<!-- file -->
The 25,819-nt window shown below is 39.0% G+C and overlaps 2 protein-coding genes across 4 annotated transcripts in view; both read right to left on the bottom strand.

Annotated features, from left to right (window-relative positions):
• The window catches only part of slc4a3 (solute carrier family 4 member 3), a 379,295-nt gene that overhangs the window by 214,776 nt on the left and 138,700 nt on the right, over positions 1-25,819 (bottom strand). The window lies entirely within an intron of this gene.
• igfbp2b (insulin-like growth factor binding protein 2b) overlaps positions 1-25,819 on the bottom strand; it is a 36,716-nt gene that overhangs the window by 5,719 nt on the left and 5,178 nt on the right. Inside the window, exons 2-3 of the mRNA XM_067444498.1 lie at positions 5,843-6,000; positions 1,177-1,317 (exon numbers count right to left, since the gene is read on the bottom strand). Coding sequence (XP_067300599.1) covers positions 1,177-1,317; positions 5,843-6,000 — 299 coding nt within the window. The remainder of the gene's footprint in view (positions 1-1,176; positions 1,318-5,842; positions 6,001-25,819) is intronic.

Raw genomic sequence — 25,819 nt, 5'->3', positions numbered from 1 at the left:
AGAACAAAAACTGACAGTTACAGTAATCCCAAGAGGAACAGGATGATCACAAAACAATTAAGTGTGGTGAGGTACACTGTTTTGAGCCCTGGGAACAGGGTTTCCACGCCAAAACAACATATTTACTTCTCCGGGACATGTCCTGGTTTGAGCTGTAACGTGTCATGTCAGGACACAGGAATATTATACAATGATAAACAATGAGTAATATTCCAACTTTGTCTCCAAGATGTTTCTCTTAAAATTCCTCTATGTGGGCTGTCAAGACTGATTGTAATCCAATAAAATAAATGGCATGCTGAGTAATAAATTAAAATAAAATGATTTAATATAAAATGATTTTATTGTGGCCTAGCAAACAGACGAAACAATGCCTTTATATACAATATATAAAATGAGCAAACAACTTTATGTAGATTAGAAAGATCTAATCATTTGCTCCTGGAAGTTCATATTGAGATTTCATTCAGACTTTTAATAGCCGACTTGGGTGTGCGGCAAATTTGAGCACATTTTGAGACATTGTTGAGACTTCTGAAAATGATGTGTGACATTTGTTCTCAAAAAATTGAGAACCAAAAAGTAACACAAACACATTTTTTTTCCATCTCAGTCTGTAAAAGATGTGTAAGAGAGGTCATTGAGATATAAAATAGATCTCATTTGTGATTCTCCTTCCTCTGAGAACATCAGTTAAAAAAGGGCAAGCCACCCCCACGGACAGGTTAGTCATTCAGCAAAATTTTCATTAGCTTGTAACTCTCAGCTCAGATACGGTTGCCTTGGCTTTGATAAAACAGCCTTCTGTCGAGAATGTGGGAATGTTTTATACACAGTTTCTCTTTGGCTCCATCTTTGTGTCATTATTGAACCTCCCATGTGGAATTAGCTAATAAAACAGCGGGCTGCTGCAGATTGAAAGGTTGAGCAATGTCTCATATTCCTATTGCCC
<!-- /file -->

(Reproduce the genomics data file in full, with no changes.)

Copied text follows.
The 25,819-nt window shown below is 39.0% G+C and overlaps 2 protein-coding genes across 4 annotated transcripts in view; both read right to left on the bottom strand.

Annotated features, from left to right (window-relative positions):
• The window catches only part of slc4a3 (solute carrier family 4 member 3), a 379,295-nt gene that overhangs the window by 214,776 nt on the left and 138,700 nt on the right, over positions 1-25,819 (bottom strand). The window lies entirely within an intron of this gene.
• igfbp2b (insulin-like growth factor binding protein 2b) overlaps positions 1-25,819 on the bottom strand; it is a 36,716-nt gene that overhangs the window by 5,719 nt on the left and 5,178 nt on the right. Inside the window, exons 2-3 of the mRNA XM_067444498.1 lie at positions 5,843-6,000; positions 1,177-1,317 (exon numbers count right to left, since the gene is read on the bottom strand). Coding sequence (XP_067300599.1) covers positions 1,177-1,317; positions 5,843-6,000 — 299 coding nt within the window. The remainder of the gene's footprint in view (positions 1-1,176; positions 1,318-5,842; positions 6,001-25,819) is intronic.

Raw genomic sequence — 25,819 nt, 5'->3', positions numbered from 1 at the left:
AGAACAAAAACTGACAGTTACAGTAATCCCAAGAGGAACAGGATGATCACAAAACAATTAAGTGTGGTGAGGTACACTGTTTTGAGCCCTGGGAACAGGGTTTCCACGCCAAAACAACATATTTACTTCTCCGGGACATGTCCTGGTTTGAGCTGTAACGTGTCATGTCAGGACACAGGAATATTATACAATGATAAACAATGAGTAATATTCCAACTTTGTCTCCAAGATGTTTCTCTTAAAATTCCTCTATGTGGGCTGTCAAGACTGATTGTAATCCAATAAAATAAATGGCATGCTGAGTAATAAATTAAAATAAAATGATTTAATATAAAATGATTTTATTGTGGCCTAGCAAACAGACGAAACAATGCCTTTATATACAATATATAAAATGAGCAAACAACTTTATGTAGATTAGAAAGATCTAATCATTTGCTCCTGGAAGTTCATATTGAGATTTCATTCAGACTTTTAATAGCCGACTTGGGTGTGCGGCAAATTTGAGCACATTTTGAGACATTGTTGAGACTTCTGAAAATGATGTGTGACATTTGTTCTCAAAAAATTGAGAACCAAAAAGTAACACAAACACATTTTTTTTCCATCTCAGTCTGTAAAAGATGTGTAAGAGAGGTCATTGAGATATAAAATAGATCTCATTTGTGATTCTCCTTCCTCTGAGAACATCAGTTAAAAAAGGGCAAGCCACCCCCACGGACAGGTTAGTCATTCAGCAAAATTTTCATTAGCTTGTAACTCTCAGCTCAGATACGGTTGCCTTGGCTTTGATAAAACAGCCTTCTGTCGAGAATGTGGGAATGTTTTATACACAGTTTCTCTTTGGCTCCATCTTTGTGTCATTATTGAACCTCCCATGTGGAATTAGCTAATAAAACAGCGGGCTGCTGCAGATTGAAAGGTTGAGCAATGTCTCATATTCCTATTGCCC